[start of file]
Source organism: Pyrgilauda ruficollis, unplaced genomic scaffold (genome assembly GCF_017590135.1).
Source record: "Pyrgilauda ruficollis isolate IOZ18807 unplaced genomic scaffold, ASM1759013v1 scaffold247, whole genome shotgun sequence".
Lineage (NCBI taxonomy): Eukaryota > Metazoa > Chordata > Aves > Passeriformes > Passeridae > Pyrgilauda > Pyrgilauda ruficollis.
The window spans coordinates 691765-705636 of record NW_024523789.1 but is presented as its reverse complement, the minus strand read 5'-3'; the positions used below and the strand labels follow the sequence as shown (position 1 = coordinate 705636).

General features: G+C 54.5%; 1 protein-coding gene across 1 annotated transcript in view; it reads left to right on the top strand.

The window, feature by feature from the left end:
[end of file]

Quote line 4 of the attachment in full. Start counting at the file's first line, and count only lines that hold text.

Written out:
The window spans coordinates 691765-705636 of record NW_024523789.1 but is presented as its reverse complement, the minus strand read 5'-3'; the positions used below and the strand labels follow the sequence as shown (position 1 = coordinate 705636).